Mom's depression and baby's brain.
Children of mother's who suffer from depression have greatly increased risk of also experiencing depression in their lifespan. This increased risk is a complex and complicated combination of factors, both genetic and environmental. Those children with two parents who are experiencing depression are at greatest risk.
One study takes a look at what happens in utero, before baby is born. Fetal programming posits that what happens while baby is a developing fetus can dictate illnesses experienced later in the child's life. Related to psychiatric illnesses, the concept of fetal programming recognizes changes in Mom's hypothalamic-pituitary-adrenal (HPA) axis or high cortisol levels, can effect the developing child's HPA axis. In short, when Mom has the presence of stressful life events and/or anxiety and depression during pregnancy, developing baby is exposed to higher levels of cortisol (stress hormone) which could in turn alter baby's HPA axis and lead to personal experience of anxiety or depression later in life.
Some studies have focused on the effects of increased cortisol on the developing fetus' amygdala, the part of our brain that helps regulate response to stress and susceptibility to mood disorders. The amygdala develops at an early embryonic stage and appears to be particularly sensitive to high levels of cortisol. Functional MRI studies reveal amygdala hyperactivation in people with Major Depression, Obsessive Compulsive Disorder and other Anxiety Disorders.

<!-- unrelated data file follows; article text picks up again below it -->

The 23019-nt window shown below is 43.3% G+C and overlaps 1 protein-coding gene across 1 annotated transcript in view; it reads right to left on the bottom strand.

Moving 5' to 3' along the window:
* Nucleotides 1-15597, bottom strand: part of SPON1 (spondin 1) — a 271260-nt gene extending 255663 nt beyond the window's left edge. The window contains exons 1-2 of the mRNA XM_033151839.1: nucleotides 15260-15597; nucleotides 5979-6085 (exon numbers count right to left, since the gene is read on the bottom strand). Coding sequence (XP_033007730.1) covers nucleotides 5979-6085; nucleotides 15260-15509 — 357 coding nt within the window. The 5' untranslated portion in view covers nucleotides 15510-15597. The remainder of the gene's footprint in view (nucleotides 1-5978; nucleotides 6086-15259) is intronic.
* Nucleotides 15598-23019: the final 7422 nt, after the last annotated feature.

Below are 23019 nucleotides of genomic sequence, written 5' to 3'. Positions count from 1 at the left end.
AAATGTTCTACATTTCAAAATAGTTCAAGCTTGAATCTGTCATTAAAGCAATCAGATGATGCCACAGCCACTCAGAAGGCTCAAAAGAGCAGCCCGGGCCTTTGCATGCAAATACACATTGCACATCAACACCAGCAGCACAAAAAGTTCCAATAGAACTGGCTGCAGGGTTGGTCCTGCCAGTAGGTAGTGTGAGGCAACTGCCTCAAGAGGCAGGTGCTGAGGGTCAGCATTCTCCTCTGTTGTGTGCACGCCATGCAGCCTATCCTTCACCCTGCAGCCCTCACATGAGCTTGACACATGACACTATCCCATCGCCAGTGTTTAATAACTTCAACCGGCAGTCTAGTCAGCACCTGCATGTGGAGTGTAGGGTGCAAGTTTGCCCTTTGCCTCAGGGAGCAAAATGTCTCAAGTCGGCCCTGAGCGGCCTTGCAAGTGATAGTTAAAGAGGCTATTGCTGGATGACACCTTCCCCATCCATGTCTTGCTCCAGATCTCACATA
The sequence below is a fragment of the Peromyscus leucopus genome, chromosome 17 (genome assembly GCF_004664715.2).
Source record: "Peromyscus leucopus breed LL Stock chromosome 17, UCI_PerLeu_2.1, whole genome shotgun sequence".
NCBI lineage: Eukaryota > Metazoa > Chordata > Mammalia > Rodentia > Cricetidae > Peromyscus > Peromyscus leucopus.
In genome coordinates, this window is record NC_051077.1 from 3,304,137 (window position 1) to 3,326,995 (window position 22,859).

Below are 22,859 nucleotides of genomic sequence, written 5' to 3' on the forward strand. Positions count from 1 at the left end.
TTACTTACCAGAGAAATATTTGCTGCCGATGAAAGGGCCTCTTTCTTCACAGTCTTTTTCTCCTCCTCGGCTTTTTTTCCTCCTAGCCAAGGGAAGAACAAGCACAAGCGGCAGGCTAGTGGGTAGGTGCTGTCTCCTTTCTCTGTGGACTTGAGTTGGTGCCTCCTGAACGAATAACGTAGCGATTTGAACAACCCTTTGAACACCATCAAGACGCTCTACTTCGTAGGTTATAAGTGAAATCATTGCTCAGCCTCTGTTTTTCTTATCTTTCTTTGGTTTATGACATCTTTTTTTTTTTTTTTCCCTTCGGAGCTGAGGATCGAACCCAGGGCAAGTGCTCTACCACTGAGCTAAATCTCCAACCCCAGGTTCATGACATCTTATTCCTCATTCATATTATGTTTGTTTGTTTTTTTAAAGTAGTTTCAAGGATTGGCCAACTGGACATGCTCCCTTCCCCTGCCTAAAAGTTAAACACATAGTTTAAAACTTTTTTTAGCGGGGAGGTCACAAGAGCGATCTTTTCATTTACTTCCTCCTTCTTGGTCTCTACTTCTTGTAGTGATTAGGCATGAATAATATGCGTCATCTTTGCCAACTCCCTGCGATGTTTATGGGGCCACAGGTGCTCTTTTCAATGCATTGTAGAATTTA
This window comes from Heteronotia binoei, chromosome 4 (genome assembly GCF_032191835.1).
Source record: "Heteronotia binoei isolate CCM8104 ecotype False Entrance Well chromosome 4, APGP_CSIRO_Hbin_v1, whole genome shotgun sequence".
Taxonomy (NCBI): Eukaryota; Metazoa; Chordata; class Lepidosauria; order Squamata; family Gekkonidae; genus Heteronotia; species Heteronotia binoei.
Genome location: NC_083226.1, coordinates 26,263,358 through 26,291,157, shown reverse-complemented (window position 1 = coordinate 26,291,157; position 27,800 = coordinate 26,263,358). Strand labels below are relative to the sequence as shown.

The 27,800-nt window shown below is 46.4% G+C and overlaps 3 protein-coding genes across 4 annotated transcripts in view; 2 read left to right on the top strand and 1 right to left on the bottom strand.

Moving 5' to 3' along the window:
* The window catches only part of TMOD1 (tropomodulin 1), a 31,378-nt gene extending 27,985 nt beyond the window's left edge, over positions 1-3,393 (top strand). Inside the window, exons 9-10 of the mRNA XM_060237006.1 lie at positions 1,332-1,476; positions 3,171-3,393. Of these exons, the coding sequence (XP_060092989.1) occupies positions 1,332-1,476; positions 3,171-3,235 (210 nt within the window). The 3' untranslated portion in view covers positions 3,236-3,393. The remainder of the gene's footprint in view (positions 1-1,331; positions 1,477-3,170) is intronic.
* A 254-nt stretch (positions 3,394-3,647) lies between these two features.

This is a growing field of research with increased attention on maternal mental illnesses. What these studies reveal now is that the fetal environment is a starting point by which the next generation can be exposed to the health (or lack thereof), of the mother.
A great place to find emerging research on maternal mental health is here:
MGH Center for Women’s Mental Health (2015). How does mother’s depression affect the fetal brain? Look at the amygdala. Retrieved from https://womensmentalhealth.org/posts/how-does-mothers-depression-affect-the-fetal-brain-look-at-the-amygdala/
Fetal Programming, Epigenetics, and Adult Onset Disease
Lane, Robert H., Clinics in Perinatology , Volume 41 , Issue 4 , 815 - 831
Buss, C., Davis, E. P., Shahbaba, B., Pruessner, J. C., Head, K., & Sandman, C. A. (2012). Maternal cortisol over the course of pregnancy and subsequent child amygdala and hippocampus volumes and affective problems. Proceedings of the National Academy of Sciences of the United States of America, 109, E1312–E1319.